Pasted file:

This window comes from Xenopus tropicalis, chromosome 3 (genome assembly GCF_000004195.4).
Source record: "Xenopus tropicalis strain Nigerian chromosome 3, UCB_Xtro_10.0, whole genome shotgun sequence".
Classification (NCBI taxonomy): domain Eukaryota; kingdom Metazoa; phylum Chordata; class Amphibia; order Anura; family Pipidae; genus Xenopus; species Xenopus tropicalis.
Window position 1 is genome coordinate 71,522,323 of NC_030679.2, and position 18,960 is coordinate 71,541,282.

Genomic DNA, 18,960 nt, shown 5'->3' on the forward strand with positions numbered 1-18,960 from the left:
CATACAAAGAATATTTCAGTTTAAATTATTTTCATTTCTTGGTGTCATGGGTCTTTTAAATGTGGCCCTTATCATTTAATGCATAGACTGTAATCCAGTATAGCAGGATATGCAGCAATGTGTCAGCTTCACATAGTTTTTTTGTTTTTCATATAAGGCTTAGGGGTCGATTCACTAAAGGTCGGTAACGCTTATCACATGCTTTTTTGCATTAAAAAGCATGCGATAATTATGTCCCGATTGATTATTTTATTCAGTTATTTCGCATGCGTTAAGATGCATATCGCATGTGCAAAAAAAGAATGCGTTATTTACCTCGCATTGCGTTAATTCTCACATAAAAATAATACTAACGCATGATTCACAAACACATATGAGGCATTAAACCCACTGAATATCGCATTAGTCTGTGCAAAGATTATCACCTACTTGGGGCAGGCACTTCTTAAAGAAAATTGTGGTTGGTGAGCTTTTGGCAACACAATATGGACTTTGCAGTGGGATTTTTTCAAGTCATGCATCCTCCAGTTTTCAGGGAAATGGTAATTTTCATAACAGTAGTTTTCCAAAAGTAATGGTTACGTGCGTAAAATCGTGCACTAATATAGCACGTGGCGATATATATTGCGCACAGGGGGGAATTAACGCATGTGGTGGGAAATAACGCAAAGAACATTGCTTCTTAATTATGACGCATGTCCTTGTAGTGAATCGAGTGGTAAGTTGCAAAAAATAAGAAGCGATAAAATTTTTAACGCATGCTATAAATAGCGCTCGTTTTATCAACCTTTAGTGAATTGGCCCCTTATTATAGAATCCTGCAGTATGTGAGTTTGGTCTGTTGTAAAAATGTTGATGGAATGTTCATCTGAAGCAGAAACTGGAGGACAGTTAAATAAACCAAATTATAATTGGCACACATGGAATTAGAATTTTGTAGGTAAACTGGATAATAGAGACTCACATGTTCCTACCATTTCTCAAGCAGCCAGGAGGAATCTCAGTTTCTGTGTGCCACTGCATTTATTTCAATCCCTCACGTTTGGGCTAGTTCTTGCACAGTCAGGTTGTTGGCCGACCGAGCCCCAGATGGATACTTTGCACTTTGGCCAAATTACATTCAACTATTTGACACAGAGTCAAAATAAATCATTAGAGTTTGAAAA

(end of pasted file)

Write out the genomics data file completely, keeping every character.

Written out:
This window comes from Xenopus tropicalis, chromosome 3 (genome assembly GCF_000004195.4).
Source record: "Xenopus tropicalis strain Nigerian chromosome 3, UCB_Xtro_10.0, whole genome shotgun sequence".
Classification (NCBI taxonomy): domain Eukaryota; kingdom Metazoa; phylum Chordata; class Amphibia; order Anura; family Pipidae; genus Xenopus; species Xenopus tropicalis.
Window position 1 is genome coordinate 71,522,323 of NC_030679.2, and position 18,960 is coordinate 71,541,282.

Genomic DNA, 18,960 nt, shown 5'->3' on the forward strand with positions numbered 1-18,960 from the left:
CATACAAAGAATATTTCAGTTTAAATTATTTTCATTTCTTGGTGTCATGGGTCTTTTAAATGTGGCCCTTATCATTTAATGCATAGACTGTAATCCAGTATAGCAGGATATGCAGCAATGTGTCAGCTTCACATAGTTTTTTTGTTTTTCATATAAGGCTTAGGGGTCGATTCACTAAAGGTCGGTAACGCTTATCACATGCTTTTTTGCATTAAAAAGCATGCGATAATTATGTCCCGATTGATTATTTTATTCAGTTATTTCGCATGCGTTAAGATGCATATCGCATGTGCAAAAAAAGAATGCGTTATTTACCTCGCATTGCGTTAATTCTCACATAAAAATAATACTAACGCATGATTCACAAACACATATGAGGCATTAAACCCACTGAATATCGCATTAGTCTGTGCAAAGATTATCACCTACTTGGGGCAGGCACTTCTTAAAGAAAATTGTGGTTGGTGAGCTTTTGGCAACACAATATGGACTTTGCAGTGGGATTTTTTCAAGTCATGCATCCTCCAGTTTTCAGGGAAATGGTAATTTTCATAACAGTAGTTTTCCAAAAGTAATGGTTACGTGCGTAAAATCGTGCACTAATATAGCACGTGGCGATATATATTGCGCACAGGGGGGAATTAACGCATGTGGTGGGAAATAACGCAAAGAACATTGCTTCTTAATTATGACGCATGTCCTTGTAGTGAATCGAGTGGTAAGTTGCAAAAAATAAGAAGCGATAAAATTTTTAACGCATGCTATAAATAGCGCTCGTTTTATCAACCTTTAGTGAATTGGCCCCTTATTATAGAATCCTGCAGTATGTGAGTTTGGTCTGTTGTAAAAATGTTGATGGAATGTTCATCTGAAGCAGAAACTGGAGGACAGTTAAATAAACCAAATTATAATTGGCACACATGGAATTAGAATTTTGTAGGTAAACTGGATAATAGAGACTCACATGTTCCTACCATTTCTCAAGCAGCCAGGAGGAATCTCAGTTTCTGTGTGCCACTGCATTTATTTCAATCCCTCACGTTTGGGCTAGTTCTTGCACAGTCAGGTTGTTGGCCGACCGAGCCCCAGATGGATACTTTGCACTTTGGCCAAATTACATTCAACTATTTGACACAGAGTCAAAATAAATCATTAGAGTTTGAAAA